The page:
The Stephen Wetherell Quartet were on next but it was time to eat. More tomorrow.

Sunday
I was listening from my shift on the Jazz Co-op stand, and also meeting many people, including Laura, Sheila and Monty the dog, Chris Finch and his young fledgling, also fellow BSH writer Stephen T. I’m so glad to make his acquaintance at last, so that I can look around at gigs to make sure we’re not both covering the same band for review. I Got to sign up a few people who’d like to receive information about the Co-op and the Globe. All good news.


Paul Edis was playing and chatting pleasantly, English Country Garden and Greensleeves  on piano, not clarinet this time. The John Pope Quintet (trumpet, 2 saxes, bass, drums) did a great set of Ornette Coleman tunes, which must have sounded outlandish when first heard, but sound almost normal now, if jazz can ever sound normal. The In/Out Trio (sax, drums, bass) played a continuous mixture of tunes, very pleasing, such as Bye Bye Blackbird, There’ll Never Be Another You, All Right With Me. The jazz graduate band Taupe (bass guitar, sax, drums) were rather loud for my taste, but I guess it’s a chance to experiment with dynamics. Then it was time to eat.
That was my concourse for another year.

Ann Alex

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Whilst we appreciate the many emails, texts, messages and other communications we receive requesting album/gig reviews on BSH, regrettably, we are unable to reply to them all other than those we are able to answer with a positive response.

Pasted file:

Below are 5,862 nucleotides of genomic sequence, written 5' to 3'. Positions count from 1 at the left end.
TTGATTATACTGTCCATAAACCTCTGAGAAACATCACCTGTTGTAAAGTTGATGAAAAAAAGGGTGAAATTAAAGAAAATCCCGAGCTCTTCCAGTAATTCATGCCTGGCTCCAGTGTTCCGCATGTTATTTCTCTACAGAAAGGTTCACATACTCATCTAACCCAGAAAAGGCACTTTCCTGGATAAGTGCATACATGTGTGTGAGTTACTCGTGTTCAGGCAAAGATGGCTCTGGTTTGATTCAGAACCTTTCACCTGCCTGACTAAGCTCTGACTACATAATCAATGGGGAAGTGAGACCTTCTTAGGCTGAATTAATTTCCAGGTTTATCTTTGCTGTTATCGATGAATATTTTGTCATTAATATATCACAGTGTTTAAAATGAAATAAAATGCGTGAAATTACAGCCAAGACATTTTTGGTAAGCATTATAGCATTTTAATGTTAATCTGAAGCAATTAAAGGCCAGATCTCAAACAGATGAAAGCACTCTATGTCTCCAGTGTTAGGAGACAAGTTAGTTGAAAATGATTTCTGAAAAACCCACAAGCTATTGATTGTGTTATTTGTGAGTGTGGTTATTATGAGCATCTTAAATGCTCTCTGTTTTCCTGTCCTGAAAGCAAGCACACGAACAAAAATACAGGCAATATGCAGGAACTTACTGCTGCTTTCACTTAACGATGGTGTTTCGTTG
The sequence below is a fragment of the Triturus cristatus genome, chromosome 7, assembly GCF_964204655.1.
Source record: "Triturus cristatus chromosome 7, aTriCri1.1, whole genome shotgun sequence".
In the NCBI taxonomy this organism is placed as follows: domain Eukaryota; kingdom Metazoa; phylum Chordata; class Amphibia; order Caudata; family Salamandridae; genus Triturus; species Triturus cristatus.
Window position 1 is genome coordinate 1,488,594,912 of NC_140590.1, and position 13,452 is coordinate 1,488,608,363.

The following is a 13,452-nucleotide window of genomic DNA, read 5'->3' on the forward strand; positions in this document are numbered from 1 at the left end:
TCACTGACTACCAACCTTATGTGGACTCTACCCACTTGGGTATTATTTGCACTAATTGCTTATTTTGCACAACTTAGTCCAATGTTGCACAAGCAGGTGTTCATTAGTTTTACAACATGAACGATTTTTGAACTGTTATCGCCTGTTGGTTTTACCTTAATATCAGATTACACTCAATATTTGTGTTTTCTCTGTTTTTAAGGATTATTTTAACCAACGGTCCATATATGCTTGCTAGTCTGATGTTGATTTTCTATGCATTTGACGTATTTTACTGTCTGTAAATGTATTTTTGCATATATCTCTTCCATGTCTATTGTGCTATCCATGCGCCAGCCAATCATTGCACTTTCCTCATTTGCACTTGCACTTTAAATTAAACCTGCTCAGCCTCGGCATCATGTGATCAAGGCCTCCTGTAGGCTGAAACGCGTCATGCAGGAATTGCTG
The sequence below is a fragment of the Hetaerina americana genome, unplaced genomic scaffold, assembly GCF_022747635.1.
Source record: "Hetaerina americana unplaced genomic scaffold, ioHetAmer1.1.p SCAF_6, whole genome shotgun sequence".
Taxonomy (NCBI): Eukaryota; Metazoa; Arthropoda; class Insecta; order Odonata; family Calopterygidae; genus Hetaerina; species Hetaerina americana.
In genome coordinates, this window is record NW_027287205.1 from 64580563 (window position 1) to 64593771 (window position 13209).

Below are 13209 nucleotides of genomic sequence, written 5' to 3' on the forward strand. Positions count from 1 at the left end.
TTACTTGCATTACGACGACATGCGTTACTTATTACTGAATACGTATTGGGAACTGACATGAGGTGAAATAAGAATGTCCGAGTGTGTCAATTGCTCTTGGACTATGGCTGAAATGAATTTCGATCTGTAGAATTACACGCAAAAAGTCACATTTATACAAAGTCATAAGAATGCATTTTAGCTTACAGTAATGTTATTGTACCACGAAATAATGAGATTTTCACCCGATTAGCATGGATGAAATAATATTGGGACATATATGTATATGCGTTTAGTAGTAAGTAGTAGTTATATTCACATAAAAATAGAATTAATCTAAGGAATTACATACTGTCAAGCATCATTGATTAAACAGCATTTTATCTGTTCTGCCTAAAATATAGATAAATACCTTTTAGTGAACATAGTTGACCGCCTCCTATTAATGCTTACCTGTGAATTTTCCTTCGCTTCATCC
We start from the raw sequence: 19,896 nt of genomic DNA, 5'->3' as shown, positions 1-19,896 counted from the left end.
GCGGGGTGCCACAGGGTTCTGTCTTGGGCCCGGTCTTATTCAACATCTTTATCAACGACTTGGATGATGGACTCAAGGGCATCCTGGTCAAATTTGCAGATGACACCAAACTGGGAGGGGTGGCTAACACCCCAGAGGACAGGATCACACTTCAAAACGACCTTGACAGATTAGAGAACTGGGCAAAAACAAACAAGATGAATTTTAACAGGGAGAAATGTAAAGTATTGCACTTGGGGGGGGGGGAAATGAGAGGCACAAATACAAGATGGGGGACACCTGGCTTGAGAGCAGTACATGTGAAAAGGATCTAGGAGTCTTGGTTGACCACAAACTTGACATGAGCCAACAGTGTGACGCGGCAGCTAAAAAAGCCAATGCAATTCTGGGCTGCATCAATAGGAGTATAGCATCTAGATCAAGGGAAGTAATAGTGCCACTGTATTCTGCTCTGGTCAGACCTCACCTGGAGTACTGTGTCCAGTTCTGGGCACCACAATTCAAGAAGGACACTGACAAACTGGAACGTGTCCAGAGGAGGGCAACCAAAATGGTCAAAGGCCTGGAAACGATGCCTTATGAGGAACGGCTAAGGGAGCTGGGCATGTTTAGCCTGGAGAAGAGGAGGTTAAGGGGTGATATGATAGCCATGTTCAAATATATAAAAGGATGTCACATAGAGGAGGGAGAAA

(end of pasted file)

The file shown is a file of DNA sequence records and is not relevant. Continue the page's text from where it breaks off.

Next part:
Similarly, CDs received by post will only be considered if accompanied by sufficient background material.
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Lance

About this blog - contact details.

Bebop Spoken Here -- Here, being the north-east of England -- centred in the blues heartland of Newcastle and reaching down to the Tees Delta and looking upwards to the Land of the Kilt.
Not a very original title, I know; not even an accurate one as my taste, whilst centred around the music of Bird and Diz, extends in many directions and I listen to everything from King Oliver to Chick Corea and beyond. Not forgetting the Great American Songbook the contents of which has provided the inspiration for much great jazz and quality popular singing for round about a century.
The idea of this blog is for you to share your thoughts and pass on your comments on discs, gigs, jazz - music in general. If you've been to a gig/concert or heard a CD that knocked you sideways please share your views with us. Tell us about your favourites, your memories, your dislikes.
Lance (Who wishes it to be known that he is not responsible for postings other than his own and that he's not always responsible for them.)
Contact: lanceliddle@gmail.com I look forward to hearing from you.